1. The main navigation will become hidden, and when the 'Menu' button is pressed a navigation menu will slide into view from the top of the page.
2. When the 'Contact Us' button is pressed, the main content will slide to the right, being 'pushed' out of the way by the contact form.

We'll add these functions to our HTML, style the elements as required and then return to take a peek under the hood and learn how the off-canvas layout do their magic.

Let's start by setting up the page for off-canvas.

Step 17: Add an Additional Class to the Body to Call Off-Canvas

As our very first baby step, add a class of "off-canvas" to the <body> tag of your index.html:

Next, we'll set up our slide-navigation for small viewports.

Return towards the top of your index.html file and add in the following code between the <div class="bpdy"> tag and the <div class="first full-width color-three"> tag:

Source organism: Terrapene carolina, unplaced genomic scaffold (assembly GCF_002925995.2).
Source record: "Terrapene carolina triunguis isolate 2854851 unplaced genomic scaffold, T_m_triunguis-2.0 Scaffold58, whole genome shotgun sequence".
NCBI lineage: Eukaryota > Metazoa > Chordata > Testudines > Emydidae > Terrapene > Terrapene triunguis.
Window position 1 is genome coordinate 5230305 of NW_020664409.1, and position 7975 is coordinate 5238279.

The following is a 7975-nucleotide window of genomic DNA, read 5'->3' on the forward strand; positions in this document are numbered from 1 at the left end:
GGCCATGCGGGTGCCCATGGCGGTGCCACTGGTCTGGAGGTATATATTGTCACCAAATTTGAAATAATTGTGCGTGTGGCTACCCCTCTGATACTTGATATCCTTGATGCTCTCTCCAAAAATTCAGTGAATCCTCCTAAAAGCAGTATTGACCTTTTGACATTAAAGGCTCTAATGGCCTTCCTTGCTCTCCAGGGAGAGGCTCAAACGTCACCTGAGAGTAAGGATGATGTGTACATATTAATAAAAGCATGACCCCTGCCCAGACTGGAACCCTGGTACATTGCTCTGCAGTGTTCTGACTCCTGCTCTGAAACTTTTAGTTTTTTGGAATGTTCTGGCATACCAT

The most important thing to note here is the <nav> element. You'll see that we've given it an id of "topMenu" which will trigger the menu when the menu button is pressed and we've also assigned a role="navigation" to the element. It's the latter that the offcanvas.css stylesheet will pickup and apply the result.

It's important to note that we've essentially repeated ourselves here by duplicating our main navigation menu. Not only have we repeated code that goes against the principles of DRY (don't repeat yourself), it also means that if we want to change the navigation menu in any way (e.g. add extra items or include a drop-down menu), we'd need to also change the small viewport navigation menu too... not a great solution for a dynamic site.

A better solution would be to use the jQuery clone() element and append it to the small viewport menu, something along the lines of:

Check out the codepen to see this solution in action.

With all that said, to keep things simple, we'll acknowledge the problems with the duplicate menu solution and run with it for the sake of simplicity.